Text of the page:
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By: Martin Price
Published: 2008-04-20

In EDN 95 (April 2007) we mentioned that an advantage of growing your own artemisia (Artemisia annua) plants to make an anti-malarial tea is that commercial medicines often are fakes. The February 16, 2008 issue of New Scientist (www.newscientist.com) tells how Interpol, the World Health Organization and the Chinese government located one of two suspected factories producing fake drugs and arrested two key suspects.

The bad news is that (1) the other most important fake drug “factory” that is believed to operate in China has not been located, (2) the owner of the company that was located has disappeared and (3) there is reason to suspect that the illicit drug trade (i.e. narcotics) is involved and that they will regroup.

According to the article, up to 52 per cent of tablets sold across the region including Cambodia, Laos, Vietnam, Burma and Thailand contain no artesunate (a drug made by slightly altering artemisinin so that it is soluble and can be given by injection as well as by mouth). Fake drugs are being seen in Africa, probably coming from these same sources. Some even have elaborate packaging with fake holograms that were designed to prevent counterfeiting.

In some of the fake drugs, investigators found safrole, a precursor of the illegal drug ecstasy. That is one reason that they believe the illicit drug trade is involved. Some of the fake drugs contained an analgesic (a painkiller) that eases symptoms causing patients to wrongly conclude that they are getting better.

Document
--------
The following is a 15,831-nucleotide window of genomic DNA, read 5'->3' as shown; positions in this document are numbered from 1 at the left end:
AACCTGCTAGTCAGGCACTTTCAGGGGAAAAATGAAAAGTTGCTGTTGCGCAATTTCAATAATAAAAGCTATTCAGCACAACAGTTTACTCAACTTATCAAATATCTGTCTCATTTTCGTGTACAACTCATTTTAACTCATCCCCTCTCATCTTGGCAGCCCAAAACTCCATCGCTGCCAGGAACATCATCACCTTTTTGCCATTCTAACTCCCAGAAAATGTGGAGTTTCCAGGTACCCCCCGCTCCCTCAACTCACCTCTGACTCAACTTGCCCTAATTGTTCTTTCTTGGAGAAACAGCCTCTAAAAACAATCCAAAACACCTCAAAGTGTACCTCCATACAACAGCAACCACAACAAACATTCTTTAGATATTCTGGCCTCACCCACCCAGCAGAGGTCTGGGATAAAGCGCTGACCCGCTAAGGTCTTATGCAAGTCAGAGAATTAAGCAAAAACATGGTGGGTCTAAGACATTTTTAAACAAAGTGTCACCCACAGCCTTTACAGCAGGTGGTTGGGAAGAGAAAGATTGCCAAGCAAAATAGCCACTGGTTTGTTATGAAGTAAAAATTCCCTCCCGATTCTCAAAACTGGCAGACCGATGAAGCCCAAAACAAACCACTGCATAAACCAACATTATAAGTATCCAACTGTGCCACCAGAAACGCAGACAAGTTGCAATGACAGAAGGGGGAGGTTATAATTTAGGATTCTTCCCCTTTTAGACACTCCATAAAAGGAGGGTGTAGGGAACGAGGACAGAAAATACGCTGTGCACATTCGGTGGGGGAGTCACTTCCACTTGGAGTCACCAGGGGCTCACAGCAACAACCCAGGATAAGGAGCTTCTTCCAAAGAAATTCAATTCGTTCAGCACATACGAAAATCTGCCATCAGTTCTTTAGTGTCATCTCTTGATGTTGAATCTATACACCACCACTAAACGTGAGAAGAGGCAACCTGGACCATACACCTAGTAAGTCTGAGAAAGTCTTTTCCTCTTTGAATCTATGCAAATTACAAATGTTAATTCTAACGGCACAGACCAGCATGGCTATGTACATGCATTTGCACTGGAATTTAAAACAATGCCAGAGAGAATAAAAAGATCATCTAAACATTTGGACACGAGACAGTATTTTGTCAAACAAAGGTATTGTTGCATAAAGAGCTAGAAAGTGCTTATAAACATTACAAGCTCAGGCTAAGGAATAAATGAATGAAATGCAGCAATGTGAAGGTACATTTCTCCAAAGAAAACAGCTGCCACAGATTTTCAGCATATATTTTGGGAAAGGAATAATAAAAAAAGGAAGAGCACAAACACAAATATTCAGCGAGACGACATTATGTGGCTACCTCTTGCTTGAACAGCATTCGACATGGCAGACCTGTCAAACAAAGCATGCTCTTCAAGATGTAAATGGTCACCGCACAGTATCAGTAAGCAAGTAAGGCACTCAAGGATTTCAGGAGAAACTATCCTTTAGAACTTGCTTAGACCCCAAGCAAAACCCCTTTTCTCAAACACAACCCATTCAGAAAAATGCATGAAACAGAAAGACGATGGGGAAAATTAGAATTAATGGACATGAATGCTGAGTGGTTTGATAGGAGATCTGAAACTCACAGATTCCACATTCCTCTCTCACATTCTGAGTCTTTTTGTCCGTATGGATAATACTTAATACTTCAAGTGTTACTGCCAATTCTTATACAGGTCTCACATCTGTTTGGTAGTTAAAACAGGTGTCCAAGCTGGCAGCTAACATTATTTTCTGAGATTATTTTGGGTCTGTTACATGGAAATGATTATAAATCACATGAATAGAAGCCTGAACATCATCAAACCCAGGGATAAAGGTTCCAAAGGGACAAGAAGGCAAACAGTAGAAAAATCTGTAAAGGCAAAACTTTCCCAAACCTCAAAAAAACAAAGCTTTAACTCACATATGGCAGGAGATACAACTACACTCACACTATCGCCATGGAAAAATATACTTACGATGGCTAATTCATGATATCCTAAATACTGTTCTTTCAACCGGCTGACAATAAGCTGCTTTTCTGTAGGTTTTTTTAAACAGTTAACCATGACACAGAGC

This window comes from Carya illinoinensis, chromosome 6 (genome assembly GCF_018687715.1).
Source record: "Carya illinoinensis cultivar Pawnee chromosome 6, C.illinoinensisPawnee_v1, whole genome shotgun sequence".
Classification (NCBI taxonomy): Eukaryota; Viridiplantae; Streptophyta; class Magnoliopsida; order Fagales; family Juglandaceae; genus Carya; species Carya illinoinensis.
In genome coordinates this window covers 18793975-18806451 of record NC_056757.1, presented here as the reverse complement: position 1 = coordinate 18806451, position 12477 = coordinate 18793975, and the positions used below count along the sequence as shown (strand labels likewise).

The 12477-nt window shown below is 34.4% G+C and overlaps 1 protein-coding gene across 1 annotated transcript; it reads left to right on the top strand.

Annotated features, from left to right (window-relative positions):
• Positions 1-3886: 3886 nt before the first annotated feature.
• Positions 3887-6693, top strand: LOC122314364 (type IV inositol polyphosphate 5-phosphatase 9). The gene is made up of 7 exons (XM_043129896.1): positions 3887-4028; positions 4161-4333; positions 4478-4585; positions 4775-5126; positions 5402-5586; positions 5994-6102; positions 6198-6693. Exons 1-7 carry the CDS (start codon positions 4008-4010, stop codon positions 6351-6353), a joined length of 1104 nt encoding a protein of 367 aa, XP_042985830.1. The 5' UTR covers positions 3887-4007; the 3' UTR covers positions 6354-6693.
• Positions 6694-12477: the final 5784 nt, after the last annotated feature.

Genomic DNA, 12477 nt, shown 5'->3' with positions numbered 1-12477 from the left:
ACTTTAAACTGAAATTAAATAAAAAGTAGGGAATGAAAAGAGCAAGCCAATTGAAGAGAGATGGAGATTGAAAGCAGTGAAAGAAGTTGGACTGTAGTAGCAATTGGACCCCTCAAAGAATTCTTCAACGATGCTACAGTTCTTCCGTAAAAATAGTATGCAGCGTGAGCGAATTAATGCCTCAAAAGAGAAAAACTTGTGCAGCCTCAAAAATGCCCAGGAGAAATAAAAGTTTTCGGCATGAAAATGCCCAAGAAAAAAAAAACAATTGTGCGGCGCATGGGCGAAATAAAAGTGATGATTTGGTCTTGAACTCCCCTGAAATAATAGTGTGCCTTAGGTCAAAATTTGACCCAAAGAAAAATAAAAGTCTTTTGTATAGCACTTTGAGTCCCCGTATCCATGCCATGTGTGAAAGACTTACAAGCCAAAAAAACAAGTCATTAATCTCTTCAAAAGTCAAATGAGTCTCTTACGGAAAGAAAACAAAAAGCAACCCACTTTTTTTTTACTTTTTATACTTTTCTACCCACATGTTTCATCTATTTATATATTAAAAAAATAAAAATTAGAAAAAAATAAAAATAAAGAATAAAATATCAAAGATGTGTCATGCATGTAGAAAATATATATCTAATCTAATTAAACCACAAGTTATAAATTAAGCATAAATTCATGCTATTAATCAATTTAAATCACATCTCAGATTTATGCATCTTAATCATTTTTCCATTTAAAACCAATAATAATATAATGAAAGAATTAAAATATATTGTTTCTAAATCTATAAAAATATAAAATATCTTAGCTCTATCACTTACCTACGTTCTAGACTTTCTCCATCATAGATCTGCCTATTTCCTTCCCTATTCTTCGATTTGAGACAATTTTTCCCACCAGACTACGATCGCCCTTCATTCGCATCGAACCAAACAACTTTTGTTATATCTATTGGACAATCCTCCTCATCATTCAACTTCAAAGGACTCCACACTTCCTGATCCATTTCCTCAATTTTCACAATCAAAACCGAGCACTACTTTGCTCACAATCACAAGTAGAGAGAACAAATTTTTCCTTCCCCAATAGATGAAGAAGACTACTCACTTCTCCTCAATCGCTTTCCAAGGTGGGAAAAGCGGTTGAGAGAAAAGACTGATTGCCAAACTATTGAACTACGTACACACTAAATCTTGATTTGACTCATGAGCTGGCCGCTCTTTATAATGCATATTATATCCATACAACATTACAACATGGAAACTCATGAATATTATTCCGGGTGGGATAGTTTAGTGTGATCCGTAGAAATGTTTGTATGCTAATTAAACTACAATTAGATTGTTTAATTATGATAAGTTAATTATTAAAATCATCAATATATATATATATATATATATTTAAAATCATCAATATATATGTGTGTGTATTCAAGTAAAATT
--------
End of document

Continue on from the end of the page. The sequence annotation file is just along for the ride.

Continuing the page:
Here at ECHO we were encouraged to see how well our artemisia plants did during the hot, humid summer season last year (we are at 26 degrees north latitude). Many temperate plants do not survive tropical or subtropical heat and humidity, so I had not expected the artemisia plants to survive. They actually had very high leaf production and grew to be quite bushy shrubs, reaching around seven feet tall. Late in the summer they went to seed and died. Was this caused by the decreasing day-length? As we mentioned in our article, once a plant goes to seed it dies. We are finding that new plants can be very easily started from cuttings with four to five nodes. If material for making cuttings is limited, we can use pieces with as few as two nodes. When we have done this, however, these smaller cuttings produced fewer roots than did the larger cuttings by the time we transplanted them to the field.

Cite as:

Price, M.L. 2008. Fake Malaria Drugs in SE Asia. ECHO Development Notes no. 99